Safeguarding U.S. Interests and Fighting Climate Change Aren’t Mutually Exclusive

The past year has seen the American solar industry contend with human rights abuses in its Chinese supply chain, volatile shipping and polysilicon costs, suppliers reneging on contracts and looming trade issues coupled with increasingly antagonistic geopolitics.

The common thread that runs through these challenges is a reliance on China’s vast, state-subsidized solar manufacturing complex. Although it benefits from free-market economies, China isn’t one, and its companies have no choice but to toe the Chinese Communist Party’s line on critical issues. This inherent truth makes it impossible to decouple a fight against climate change powered by Chinese-supplied technology from CCP policies and, by extension, human rights, environmental, trade, and political risks.

Fortunately, this is not the so-called “trolley problem” where we have no option but to choose a lesser evil. We do not have to choose between fighting climate change and defending human rights — or, for that matter, our nation’s energy independence and security.

Instead, there is an elegantly simple legislative solution free of ethical or political dilemmas, which allows us to do what’s best for our country without hampering the climate fight. Our country can feasibly source 45 percent of its electricity from solar by 2050 while also safeguarding energy security, critical supply chains and geopolitical objectives. Done right, we can fight climate change without compromising American interests and principles.

Here’s how.

China’s solar dominance stems from a decision to identify photovoltaic supply chains as a strategic resource. Its government built out a monopoly-enabling industrial strategy complete with heavy subsidies, cheap coal electricity and a comprehensive supply chain, all with no apparent regard for the cost or World Trade Organization rules. These actions stacked the deck against U.S., European and Indian solar manufacturers, decimating them and creating artificial dependencies on China’s solar industry.

We can effectively and rapidly counter this by building our own solar industrial strategy, albeit one that is values- and rules-based.

This strategy must have bipartisan political support because it must endure. It must be fair, fiscally disciplined, environmentally and socially responsible and avoid the risk of running afoul of trade rules. It must be a strategy built with a goal of self-reliance and leveling the playing field for manufacturers and innovators seeking to compete on their merits. And it must enable the resiliencies of allied nations, many of which face similar threats to their energy security and cleantech supply chains.

We already have the technology and innovation needed for the basis of that strategy. What we need now is for Congress to lean in and pass legislation that will help secure critical clean energy supply chains, drive down solar deployment costs and create good-paying middle-class jobs. Legislation that directly enables self-sufficiency and energy security.

Legislation such as the Solar Energy Manufacturing for America Act, introduced by Sen. Jon Ossoff (D-Ga.), calls for a durable and long-term domestic solar manufacturing supply chain tax credit. This comprehensive approach to rebuilding America’s solar manufacturing capabilities is not only popular with voters, it is more sustainable than imposing and renewing safeguard tariffs.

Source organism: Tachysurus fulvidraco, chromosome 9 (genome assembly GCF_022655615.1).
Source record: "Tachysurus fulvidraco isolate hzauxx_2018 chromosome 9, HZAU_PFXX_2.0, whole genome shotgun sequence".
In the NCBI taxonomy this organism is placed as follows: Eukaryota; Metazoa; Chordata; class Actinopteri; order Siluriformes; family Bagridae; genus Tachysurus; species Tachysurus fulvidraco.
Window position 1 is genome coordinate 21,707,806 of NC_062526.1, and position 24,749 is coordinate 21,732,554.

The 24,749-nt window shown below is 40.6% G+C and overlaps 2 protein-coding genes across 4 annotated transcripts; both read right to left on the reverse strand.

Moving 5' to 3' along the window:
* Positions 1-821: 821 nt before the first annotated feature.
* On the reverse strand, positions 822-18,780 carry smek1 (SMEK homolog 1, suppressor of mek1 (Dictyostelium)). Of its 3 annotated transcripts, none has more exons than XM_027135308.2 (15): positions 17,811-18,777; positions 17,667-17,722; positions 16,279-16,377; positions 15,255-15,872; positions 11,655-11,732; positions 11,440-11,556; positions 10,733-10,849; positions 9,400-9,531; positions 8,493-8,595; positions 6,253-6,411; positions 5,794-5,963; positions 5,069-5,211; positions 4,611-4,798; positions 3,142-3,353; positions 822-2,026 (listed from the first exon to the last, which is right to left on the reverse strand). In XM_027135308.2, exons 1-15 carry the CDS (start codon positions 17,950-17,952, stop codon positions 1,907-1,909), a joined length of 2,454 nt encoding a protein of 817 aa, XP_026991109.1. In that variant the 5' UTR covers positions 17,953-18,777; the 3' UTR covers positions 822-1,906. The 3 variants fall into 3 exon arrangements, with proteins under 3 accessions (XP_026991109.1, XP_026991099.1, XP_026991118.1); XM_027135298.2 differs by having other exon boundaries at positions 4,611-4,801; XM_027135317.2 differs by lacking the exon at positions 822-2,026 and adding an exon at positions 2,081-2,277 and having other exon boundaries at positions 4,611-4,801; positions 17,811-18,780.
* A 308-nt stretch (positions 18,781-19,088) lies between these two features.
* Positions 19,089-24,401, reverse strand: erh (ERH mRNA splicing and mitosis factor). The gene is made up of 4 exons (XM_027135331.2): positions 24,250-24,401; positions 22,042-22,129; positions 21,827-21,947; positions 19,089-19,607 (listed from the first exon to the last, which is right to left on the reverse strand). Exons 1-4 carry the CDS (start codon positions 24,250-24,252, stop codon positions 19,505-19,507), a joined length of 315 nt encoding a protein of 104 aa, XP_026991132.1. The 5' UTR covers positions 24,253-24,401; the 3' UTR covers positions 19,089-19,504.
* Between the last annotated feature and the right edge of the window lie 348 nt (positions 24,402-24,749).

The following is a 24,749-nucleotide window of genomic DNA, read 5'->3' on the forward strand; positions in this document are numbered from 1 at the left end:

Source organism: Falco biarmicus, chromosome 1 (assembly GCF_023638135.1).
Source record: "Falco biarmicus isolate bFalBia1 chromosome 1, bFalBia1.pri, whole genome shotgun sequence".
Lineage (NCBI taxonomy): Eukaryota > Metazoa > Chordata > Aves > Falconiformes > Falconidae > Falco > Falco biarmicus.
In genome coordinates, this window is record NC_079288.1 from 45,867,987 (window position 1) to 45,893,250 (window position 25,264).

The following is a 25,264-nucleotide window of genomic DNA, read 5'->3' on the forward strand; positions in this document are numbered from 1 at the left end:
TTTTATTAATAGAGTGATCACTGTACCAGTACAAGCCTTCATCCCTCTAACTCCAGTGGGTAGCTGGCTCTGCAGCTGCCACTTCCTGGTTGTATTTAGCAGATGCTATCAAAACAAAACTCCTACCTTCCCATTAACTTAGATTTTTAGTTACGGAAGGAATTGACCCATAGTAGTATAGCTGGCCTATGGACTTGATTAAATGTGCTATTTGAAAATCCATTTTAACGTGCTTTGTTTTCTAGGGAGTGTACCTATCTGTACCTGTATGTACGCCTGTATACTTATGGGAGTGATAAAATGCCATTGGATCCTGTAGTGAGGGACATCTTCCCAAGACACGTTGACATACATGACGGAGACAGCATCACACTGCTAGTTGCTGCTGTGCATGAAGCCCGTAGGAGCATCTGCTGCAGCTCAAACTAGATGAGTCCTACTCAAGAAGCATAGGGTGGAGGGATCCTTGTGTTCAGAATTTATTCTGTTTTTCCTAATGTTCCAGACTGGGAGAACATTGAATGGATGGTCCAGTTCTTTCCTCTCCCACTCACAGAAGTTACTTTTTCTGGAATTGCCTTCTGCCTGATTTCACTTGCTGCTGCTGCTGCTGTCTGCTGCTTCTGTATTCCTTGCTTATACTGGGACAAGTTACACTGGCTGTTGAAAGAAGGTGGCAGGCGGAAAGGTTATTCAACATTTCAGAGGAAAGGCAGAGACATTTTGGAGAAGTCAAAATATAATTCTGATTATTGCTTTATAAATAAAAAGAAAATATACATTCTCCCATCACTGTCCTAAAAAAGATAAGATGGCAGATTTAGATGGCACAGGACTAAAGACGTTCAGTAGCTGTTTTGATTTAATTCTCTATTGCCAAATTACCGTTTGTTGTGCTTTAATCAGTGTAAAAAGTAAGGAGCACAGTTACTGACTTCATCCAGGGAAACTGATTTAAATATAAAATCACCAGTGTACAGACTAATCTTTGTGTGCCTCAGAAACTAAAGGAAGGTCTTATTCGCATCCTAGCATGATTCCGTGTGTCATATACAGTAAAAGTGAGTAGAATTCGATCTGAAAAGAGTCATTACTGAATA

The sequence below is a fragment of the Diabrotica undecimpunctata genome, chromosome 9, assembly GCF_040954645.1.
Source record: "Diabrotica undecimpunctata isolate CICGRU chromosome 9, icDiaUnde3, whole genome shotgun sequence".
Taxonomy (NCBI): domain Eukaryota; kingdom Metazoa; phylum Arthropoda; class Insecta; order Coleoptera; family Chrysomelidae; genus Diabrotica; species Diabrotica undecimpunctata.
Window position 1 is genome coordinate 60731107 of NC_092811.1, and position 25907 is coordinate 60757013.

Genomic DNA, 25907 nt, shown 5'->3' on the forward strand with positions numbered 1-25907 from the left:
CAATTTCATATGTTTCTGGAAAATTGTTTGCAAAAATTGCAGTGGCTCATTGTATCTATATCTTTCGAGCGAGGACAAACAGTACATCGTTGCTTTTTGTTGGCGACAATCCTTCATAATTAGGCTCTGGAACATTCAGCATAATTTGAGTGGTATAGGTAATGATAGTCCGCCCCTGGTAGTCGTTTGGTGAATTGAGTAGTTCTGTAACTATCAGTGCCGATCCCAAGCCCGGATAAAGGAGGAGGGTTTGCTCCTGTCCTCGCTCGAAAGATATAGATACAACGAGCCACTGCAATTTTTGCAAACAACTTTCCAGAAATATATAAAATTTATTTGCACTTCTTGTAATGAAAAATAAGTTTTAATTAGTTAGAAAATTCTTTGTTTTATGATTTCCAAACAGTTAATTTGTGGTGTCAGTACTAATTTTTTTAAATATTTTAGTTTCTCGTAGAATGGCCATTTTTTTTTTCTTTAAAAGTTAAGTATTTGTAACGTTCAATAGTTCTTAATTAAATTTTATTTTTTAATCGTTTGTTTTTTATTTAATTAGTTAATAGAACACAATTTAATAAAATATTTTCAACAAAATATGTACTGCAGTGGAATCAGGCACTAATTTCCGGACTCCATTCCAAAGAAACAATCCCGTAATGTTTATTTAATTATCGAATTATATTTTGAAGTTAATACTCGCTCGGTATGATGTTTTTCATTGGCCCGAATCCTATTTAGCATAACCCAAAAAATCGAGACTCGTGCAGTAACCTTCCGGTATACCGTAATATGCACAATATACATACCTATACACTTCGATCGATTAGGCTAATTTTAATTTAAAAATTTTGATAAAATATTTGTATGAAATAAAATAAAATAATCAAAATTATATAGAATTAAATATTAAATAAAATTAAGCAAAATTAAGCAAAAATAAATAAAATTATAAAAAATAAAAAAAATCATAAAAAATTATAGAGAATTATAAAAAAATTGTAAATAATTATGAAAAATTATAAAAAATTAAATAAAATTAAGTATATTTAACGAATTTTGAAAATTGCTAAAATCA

What’s more, it can also be supplemented with 48C manufacturing tax credits or other upfront tax or financial incentives to effectively and rapidly achieve scale and steer investment to vulnerable communities such as traditional coal mining towns. Importantly, it could do so without breaking the same trade rules China stands accused of flouting.

It’s hard not to recognize the benefit of scaling domestic solar supply chains here at home.

Our company, First Solar, is building its third factory in Ohio, representing an investment of almost $700 million and over 700 new manufacturing jobs while supporting several thousand more across our US supply chain. As a result, we are effectively doubling our US capacity in approximately 18 months, putting us in a position to produce over 6 gigawatts of solar panels annually by 2023. These are American-made solar panels untainted by forced labor in Xinjiang, produced onshore and without crystalline silicon and, therefore, without the risks and costs of shipping and polysilicon price volatility.

Crucially, we are not done expanding, and, fortunately, we are not alone. Many of our competitors have indicated that they would be willing to expand if the right policies are in place. We, as an industry, are willing to step up.

Imagine if the United States could fight climate change while rebuilding a diverse solar manufacturing sector, creating thousands of middle-class jobs, rejuvenating the cycles of innovation that cleantech desperately needs and safeguarding its energy independence and security. That is the promise of a strong solar industrial policy. And that is what America needs at this moment.


Mark Widmar is the CEO of First Solar, the only U.S. company among the world’s largest solar manufacturers.       

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